Volume 43, Issue 2 p. 154-161
Original Article

Entrapped sand as a plant defence: effects on herbivore performance and preference

ERIC F. LOPRESTI

Corresponding Author

ERIC F. LOPRESTI

Department of Entomology, University of California, Davis, California, U.S.A.

Correspondence: Eric F. LoPresti, Department of Entomology, University of California, 380 Briggs Hall, 1 Shields Avenue, Davis, CA, 95616 U.S.A. E-mail: [email protected]Search for more papers by this author
PATRICK GROF-TISZA

PATRICK GROF-TISZA

Department of Entomology, University of California, Davis, California, U.S.A.

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MORIA ROBINSON

MORIA ROBINSON

Department of Evolution and Ecology, University of California, Davis, California, U.S.A.

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JESSIE GODFREY

JESSIE GODFREY

Department of Plant Sciences, University of California, Davis, California, U.S.A.

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RICHARD KARBAN

RICHARD KARBAN

Department of Entomology, University of California, Davis, California, U.S.A.

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First published: 20 November 2017
Citations: 10
Associate Editor: Takayuki Ohgushi

Abstract

1. Abrasive material in the diet of herbivorous organisms comes from a variety of sources, including crystalline silica or calcium in plant tissues, accidentally ingested soil while digging or grazing, and entrapped substrate on the surfaces of plants. A wide variety of plants entrap substrate, usually with glandular trichomes.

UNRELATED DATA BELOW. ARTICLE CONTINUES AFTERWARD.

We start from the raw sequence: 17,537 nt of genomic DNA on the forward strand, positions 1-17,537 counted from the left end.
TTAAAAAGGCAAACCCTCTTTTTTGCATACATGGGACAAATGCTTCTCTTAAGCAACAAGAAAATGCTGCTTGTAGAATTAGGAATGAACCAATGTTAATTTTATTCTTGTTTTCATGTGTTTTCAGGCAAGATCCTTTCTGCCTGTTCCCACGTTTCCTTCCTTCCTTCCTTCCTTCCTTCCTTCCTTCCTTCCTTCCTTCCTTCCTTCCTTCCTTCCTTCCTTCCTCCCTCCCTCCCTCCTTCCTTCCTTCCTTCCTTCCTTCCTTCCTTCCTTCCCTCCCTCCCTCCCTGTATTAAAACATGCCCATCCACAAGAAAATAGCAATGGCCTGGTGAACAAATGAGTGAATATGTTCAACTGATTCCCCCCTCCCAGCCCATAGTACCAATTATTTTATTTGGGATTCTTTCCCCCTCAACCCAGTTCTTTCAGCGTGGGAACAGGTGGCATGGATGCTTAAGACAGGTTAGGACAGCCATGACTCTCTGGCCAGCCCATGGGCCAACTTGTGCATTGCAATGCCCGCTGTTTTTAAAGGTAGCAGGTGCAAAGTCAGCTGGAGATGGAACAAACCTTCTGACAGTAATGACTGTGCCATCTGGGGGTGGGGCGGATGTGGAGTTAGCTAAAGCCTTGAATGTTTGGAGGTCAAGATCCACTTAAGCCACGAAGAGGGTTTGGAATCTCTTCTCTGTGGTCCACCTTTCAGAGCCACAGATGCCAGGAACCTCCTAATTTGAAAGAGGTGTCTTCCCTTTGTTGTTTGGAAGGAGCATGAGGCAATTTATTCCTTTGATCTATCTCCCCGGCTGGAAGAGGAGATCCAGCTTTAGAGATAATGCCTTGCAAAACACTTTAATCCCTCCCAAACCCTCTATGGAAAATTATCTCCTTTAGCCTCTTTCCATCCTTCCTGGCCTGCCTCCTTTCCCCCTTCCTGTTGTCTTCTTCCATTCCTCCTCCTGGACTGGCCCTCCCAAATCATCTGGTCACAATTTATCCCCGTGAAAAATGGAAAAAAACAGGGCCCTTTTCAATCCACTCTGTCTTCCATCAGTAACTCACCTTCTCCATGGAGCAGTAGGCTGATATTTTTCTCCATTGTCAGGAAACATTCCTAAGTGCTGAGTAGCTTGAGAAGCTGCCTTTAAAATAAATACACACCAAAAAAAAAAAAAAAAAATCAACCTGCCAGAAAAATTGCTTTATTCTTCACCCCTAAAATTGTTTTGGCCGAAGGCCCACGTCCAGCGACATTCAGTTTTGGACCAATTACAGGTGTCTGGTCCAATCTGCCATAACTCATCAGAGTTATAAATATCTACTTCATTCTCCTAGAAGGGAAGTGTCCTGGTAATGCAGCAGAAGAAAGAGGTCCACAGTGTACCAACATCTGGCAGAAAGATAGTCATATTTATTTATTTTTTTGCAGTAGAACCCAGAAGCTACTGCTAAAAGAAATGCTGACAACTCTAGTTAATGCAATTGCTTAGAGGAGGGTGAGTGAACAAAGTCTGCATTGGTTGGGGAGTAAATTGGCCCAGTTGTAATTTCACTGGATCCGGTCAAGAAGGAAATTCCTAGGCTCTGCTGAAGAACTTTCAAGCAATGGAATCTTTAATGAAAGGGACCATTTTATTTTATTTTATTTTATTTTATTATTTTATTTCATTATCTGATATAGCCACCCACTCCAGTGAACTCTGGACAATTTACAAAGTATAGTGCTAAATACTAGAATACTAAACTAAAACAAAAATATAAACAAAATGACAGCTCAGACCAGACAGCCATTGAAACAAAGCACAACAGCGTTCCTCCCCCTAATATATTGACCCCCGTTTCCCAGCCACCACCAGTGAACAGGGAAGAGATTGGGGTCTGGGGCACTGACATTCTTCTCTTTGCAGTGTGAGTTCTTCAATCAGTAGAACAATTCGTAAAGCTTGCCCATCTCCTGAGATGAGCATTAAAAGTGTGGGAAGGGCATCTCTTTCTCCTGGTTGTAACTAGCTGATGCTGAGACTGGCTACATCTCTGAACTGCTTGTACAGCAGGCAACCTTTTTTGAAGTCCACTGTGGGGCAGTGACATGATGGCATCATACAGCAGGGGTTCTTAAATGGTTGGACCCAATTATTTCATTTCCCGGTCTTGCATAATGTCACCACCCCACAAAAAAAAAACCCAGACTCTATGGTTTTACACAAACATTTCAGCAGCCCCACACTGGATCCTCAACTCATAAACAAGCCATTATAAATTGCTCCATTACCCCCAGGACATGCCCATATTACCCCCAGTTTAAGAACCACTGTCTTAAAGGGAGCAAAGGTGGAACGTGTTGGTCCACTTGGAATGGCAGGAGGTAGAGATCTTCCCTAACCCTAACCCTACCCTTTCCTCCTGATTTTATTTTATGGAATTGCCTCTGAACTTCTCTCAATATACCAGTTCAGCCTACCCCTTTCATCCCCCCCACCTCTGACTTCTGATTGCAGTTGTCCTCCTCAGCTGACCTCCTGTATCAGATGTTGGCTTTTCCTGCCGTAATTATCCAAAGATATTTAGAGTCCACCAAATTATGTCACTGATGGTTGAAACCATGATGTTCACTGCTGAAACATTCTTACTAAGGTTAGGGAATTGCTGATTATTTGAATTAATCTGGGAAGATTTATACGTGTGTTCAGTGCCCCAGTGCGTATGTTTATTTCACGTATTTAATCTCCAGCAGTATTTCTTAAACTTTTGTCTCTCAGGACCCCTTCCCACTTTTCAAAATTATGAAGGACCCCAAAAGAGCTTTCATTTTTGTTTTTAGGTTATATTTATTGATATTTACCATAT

2. A previous study demonstrated that entrapped sand provided resistance to herbivory in the field. In this study, the following questions were addressed: how does entrapped sand on Abronia latifolia (Nyctaginaceae) leaves and stems affect preference and performance of a common herbivore, the large-bodied caterpillar Hyles lineata (Sphingidae); does this effect differ from those experienced by an internally feeding leaf miner?

3. Using a combination of experimental and observational approaches, it was found that sand comprised ∼4–5% of ingested weight during normal feeding of H. lineata caterpillars. This entrapped sand caused extensive wear to their mandibles, they avoided sand-covered plants when given the choice, and the sand negatively impacted performance metrics, including pupal weight, development time, and growth rate. In contrast, a leaf-mining caterpillar did not have a preference for or against feeding on sandy plants.

4. These results are similar to studies on mandibular wear due to grasses, and herbivorous insects that feed on these two plant groups may have similar morphologies. It is hypothesised that increased wear potential may be a convergent solution to abrasive plants in both mammals (hypsodonty) and insects.